And now he began to test himself by jumping onto a courser in full armor. At other times he would run or hike for a long way on foot, to train himself not to get out of breath and to endure long efforts. At other times he would strike with an axe or hammer for a long time to be able to hold out well in armor, and so his arms and hands would endure striking for a long time, and train himself to nimbly lift his arms. By these means he trained himself so well that at that time you couldn't find another gentleman in equal physical condition. He would do a somersault armed in all his armor except his bascinet, and dance armed in a mail shirt...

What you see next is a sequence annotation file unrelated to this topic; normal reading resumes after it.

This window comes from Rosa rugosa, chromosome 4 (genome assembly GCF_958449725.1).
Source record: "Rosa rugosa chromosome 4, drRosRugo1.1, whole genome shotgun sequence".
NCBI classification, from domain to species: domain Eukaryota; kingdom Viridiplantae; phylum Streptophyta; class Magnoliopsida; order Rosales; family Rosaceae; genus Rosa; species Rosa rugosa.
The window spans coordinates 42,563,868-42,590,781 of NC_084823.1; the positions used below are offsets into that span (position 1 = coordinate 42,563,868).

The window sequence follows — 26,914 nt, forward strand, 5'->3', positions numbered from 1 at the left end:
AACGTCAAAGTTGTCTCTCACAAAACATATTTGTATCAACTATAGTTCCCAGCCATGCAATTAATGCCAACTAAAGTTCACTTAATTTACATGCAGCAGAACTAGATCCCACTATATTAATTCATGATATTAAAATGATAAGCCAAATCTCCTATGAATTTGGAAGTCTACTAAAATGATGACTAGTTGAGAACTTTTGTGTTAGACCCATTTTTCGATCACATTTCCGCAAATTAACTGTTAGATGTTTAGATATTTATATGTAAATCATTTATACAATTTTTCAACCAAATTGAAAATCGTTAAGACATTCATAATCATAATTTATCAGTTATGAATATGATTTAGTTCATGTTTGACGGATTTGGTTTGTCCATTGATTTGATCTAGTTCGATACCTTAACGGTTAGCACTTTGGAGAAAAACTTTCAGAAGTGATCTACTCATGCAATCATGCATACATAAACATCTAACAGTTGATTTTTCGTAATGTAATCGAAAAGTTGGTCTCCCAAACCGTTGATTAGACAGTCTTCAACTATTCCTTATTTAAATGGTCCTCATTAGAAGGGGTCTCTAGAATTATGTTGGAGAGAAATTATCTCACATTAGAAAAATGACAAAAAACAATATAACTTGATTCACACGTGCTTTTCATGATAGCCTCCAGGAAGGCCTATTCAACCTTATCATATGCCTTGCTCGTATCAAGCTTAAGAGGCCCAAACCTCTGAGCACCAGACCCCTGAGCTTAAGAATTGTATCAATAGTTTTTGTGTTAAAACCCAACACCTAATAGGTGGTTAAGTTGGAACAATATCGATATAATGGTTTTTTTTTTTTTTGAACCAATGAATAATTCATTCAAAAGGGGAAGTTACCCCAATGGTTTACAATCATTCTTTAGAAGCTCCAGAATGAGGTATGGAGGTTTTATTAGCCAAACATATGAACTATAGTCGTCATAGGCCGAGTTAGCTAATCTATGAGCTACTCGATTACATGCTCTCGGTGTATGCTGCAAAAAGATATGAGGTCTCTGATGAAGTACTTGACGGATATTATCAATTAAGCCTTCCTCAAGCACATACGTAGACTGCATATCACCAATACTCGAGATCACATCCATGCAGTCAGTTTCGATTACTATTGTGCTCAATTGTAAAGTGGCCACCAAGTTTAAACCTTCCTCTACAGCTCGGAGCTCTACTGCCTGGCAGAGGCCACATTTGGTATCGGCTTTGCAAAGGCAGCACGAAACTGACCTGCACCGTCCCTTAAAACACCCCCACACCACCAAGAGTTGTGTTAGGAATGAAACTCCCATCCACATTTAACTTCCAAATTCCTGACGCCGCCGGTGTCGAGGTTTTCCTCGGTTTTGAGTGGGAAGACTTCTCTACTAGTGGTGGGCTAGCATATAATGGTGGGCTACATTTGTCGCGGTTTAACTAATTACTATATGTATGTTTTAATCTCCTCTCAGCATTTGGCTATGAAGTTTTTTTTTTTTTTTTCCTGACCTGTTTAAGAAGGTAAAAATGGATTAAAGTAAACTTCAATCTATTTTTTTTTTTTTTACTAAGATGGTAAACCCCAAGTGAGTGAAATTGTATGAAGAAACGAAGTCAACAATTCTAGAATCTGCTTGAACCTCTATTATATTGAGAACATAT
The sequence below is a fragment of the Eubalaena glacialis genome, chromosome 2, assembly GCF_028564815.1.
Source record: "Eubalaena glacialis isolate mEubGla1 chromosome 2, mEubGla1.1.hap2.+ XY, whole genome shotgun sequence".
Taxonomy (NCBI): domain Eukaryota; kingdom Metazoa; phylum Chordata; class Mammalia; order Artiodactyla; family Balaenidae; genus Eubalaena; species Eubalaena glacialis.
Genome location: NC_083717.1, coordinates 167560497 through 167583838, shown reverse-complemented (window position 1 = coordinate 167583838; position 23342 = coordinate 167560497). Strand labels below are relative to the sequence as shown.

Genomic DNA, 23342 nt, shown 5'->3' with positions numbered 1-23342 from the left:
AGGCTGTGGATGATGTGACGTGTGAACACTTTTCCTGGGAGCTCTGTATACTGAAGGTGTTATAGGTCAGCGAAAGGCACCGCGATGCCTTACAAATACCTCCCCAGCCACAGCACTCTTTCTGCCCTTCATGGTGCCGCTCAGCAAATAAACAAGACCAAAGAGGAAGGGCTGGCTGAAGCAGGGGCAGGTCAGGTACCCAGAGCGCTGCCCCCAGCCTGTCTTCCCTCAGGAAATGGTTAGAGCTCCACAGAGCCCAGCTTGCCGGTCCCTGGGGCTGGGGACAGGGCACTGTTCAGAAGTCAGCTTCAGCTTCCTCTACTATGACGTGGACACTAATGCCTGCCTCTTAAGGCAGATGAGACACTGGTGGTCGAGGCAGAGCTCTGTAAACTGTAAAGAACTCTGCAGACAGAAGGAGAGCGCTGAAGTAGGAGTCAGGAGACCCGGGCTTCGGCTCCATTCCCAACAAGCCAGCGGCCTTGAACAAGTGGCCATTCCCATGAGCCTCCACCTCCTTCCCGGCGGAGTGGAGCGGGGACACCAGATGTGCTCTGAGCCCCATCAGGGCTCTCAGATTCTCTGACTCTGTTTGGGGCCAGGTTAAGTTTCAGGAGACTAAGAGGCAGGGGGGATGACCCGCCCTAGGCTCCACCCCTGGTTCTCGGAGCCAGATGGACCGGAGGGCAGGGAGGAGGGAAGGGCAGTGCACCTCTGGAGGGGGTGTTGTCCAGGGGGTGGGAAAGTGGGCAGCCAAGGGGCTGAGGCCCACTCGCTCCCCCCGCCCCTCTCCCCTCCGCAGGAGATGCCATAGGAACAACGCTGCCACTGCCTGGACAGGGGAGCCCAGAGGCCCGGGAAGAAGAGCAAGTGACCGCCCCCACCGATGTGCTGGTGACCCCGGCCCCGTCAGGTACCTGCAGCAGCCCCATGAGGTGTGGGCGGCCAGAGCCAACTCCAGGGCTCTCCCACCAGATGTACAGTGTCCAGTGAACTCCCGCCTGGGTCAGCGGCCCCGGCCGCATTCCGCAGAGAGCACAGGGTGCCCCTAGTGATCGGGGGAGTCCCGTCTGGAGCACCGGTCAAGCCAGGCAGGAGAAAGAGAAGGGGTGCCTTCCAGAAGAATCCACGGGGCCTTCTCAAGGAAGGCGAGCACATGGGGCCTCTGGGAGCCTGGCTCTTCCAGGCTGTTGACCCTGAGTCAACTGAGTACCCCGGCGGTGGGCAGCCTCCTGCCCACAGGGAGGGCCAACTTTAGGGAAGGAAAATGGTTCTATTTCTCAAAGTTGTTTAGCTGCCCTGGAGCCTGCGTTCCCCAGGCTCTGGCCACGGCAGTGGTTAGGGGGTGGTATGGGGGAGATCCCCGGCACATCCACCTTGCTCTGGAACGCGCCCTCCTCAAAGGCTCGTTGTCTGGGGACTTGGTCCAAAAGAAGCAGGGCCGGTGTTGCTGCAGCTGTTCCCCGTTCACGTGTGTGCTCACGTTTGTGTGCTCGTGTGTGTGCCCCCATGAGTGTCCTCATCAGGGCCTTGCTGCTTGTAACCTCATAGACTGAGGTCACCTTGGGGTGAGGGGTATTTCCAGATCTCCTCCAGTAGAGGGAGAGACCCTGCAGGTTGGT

When he was at his lodgings he would never ceased to test himself with the other squires at throwing the lance or other tests of war.Froissart, Jean, Jean Alexandre C. Buchon, and Jean Froissart. Vol. 3 1812. Les chroniques de Sire Jean Froissart... / [Et du] Livre des faits du bon Messire Jean le Maingre, dit Bouciquaut. Paris: Soc. du Panthéon litt. Tr. Will McLean 2014
I should point out that Boucicaut's training was exemplary rather than typical.
I was reminded of Boucicaut when I read this.